| Quote #1
Now dread came into the Kargs' hearts and they began to seek one another, not the villagers, in the uncanny mist. (1.35)
Thankfully, our protagonist isn't one of these Kargs, because then the book would be mostly about them running away from unexplained supernatural things. But it's useful to start out the book with an example of someone (the Kargs) facing the supernatural and reacting as we probably would. Even when Ged gets betters at magic and is using it just for fun, it's good to remember that some people aren't so used to magic.
| Quote #2
As he read it, puzzling out the runes and symbols one by one, a horror came over him. His eyes were fixed, and he could not lift them till he had finished reading all the spell. (2.40)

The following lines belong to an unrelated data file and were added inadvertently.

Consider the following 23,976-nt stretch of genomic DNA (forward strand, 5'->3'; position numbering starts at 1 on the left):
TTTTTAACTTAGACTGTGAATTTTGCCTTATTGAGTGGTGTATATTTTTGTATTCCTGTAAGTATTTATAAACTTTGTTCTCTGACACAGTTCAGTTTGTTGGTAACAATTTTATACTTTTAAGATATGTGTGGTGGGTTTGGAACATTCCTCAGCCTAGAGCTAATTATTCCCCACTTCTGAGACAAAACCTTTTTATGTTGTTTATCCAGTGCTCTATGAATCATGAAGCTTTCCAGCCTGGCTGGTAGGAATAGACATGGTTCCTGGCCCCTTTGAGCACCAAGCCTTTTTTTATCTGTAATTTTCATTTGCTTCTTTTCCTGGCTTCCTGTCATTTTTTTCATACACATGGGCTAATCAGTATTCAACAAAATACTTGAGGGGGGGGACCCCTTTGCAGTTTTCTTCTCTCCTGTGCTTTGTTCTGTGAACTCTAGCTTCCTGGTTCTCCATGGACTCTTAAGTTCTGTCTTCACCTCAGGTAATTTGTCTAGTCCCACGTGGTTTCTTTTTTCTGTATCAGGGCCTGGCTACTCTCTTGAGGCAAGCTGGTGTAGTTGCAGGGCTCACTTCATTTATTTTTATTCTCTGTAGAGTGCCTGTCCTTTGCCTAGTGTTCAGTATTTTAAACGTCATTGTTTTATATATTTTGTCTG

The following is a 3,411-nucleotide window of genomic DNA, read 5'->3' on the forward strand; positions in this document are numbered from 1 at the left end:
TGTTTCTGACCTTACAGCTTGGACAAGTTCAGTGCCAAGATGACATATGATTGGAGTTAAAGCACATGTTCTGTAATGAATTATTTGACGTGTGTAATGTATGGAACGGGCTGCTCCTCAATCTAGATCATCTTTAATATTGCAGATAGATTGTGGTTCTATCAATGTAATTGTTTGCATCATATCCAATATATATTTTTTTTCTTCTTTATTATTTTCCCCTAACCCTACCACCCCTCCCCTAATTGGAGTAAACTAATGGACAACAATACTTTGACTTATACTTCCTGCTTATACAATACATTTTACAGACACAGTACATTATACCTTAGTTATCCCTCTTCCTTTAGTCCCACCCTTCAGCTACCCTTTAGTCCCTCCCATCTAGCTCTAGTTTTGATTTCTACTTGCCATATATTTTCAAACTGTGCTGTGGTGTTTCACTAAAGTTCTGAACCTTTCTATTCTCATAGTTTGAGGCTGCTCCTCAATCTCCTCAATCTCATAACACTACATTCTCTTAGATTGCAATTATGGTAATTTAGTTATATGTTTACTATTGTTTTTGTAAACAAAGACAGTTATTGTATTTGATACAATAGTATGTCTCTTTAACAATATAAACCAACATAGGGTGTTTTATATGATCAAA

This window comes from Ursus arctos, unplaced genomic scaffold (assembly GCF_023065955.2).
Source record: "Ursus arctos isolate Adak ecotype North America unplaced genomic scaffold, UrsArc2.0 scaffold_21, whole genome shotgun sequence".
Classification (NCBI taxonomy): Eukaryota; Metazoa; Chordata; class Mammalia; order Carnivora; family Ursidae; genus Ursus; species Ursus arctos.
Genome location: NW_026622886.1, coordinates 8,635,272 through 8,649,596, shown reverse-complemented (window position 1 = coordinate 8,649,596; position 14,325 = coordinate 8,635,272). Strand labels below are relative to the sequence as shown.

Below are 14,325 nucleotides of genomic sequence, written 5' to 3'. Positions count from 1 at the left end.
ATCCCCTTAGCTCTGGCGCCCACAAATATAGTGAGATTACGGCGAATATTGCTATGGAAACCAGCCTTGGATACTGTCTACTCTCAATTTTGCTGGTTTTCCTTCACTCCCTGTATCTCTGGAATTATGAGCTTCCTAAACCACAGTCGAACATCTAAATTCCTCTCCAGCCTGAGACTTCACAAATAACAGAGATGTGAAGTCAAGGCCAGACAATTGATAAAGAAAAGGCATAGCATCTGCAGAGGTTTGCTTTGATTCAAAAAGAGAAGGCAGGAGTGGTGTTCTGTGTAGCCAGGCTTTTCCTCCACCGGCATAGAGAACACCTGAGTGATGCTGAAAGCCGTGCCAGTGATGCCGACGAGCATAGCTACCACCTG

Even though Ged is a powerful magician, it's useful to remember that he's not totally in control of the supernatural business. Here, he starts to read a spell that forces him to finish reading it.
| Quote #3
As their eyes met, a bird sang aloud in the branches of the tree. In that moment Ged understood the singing of the bird, and the language of the water falling in the basin of the fountain, and the shape of the clouds, and the beginning and end of the wind that stirred the leaves: it seemed to him that he himself was a word spoken by the sunlight. (3.13)
Language is a very important part of the supernatural in A Wizard of Earthsea – for instance, you have to know a true name to work a spell. Here's a moment where we see language sort of break out in a supernatural fashion – Ged seems to understand the language of the bird and the water. Later, when talking to Yarrow, Ged will describe the world as a word, so this is a slight foreshadowing of that idea.